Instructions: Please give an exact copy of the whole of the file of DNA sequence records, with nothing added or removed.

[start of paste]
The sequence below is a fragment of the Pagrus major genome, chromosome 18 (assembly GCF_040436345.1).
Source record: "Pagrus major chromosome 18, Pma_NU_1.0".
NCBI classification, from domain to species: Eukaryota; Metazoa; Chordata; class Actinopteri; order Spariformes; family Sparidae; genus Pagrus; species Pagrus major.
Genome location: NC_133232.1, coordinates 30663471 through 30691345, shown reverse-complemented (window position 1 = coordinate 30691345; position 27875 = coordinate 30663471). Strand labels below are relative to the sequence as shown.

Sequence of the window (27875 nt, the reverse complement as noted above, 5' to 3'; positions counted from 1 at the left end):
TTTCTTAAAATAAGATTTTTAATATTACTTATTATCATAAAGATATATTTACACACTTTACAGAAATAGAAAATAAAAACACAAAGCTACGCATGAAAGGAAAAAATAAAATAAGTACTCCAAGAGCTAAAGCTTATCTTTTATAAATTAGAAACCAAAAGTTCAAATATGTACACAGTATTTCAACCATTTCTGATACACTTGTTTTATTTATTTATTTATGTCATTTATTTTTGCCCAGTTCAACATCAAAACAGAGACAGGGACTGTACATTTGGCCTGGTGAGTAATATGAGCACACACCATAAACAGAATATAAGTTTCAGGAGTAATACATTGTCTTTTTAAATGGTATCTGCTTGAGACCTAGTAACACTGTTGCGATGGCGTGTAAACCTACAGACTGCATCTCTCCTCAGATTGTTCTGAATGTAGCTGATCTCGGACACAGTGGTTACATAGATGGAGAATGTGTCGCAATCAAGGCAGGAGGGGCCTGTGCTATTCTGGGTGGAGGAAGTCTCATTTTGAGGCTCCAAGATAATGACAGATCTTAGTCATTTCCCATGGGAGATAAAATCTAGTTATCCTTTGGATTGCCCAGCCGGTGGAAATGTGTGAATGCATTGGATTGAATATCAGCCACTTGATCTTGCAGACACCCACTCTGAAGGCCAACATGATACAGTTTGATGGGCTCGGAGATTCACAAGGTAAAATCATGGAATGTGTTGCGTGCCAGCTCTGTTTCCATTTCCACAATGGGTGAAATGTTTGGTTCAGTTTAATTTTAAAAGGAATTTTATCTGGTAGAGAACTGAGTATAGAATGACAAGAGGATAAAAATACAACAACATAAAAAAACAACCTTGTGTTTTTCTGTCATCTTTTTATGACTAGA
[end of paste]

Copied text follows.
The sequence below is a fragment of the Pagrus major genome, chromosome 18 (assembly GCF_040436345.1).
Source record: "Pagrus major chromosome 18, Pma_NU_1.0".
NCBI classification, from domain to species: Eukaryota; Metazoa; Chordata; class Actinopteri; order Spariformes; family Sparidae; genus Pagrus; species Pagrus major.
Genome location: NC_133232.1, coordinates 30663471 through 30691345, shown reverse-complemented (window position 1 = coordinate 30691345; position 27875 = coordinate 30663471). Strand labels below are relative to the sequence as shown.

Sequence of the window (27875 nt, the reverse complement as noted above, 5' to 3'; positions counted from 1 at the left end):
TTTCTTAAAATAAGATTTTTAATATTACTTATTATCATAAAGATATATTTACACACTTTACAGAAATAGAAAATAAAAACACAAAGCTACGCATGAAAGGAAAAAATAAAATAAGTACTCCAAGAGCTAAAGCTTATCTTTTATAAATTAGAAACCAAAAGTTCAAATATGTACACAGTATTTCAACCATTTCTGATACACTTGTTTTATTTATTTATTTATGTCATTTATTTTTGCCCAGTTCAACATCAAAACAGAGACAGGGACTGTACATTTGGCCTGGTGAGTAATATGAGCACACACCATAAACAGAATATAAGTTTCAGGAGTAATACATTGTCTTTTTAAATGGTATCTGCTTGAGACCTAGTAACACTGTTGCGATGGCGTGTAAACCTACAGACTGCATCTCTCCTCAGATTGTTCTGAATGTAGCTGATCTCGGACACAGTGGTTACATAGATGGAGAATGTGTCGCAATCAAGGCAGGAGGGGCCTGTGCTATTCTGGGTGGAGGAAGTCTCATTTTGAGGCTCCAAGATAATGACAGATCTTAGTCATTTCCCATGGGAGATAAAATCTAGTTATCCTTTGGATTGCCCAGCCGGTGGAAATGTGTGAATGCATTGGATTGAATATCAGCCACTTGATCTTGCAGACACCCACTCTGAAGGCCAACATGATACAGTTTGATGGGCTCGGAGATTCACAAGGTAAAATCATGGAATGTGTTGCGTGCCAGCTCTGTTTCCATTTCCACAATGGGTGAAATGTTTGGTTCAGTTTAATTTTAAAAGGAATTTTATCTGGTAGAGAACTGAGTATAGAATGACAAGAGGATAAAAATACAACAACATAAAAAAACAACCTTGTGTTTTTCTGTCATCTTTTTATGACTAGA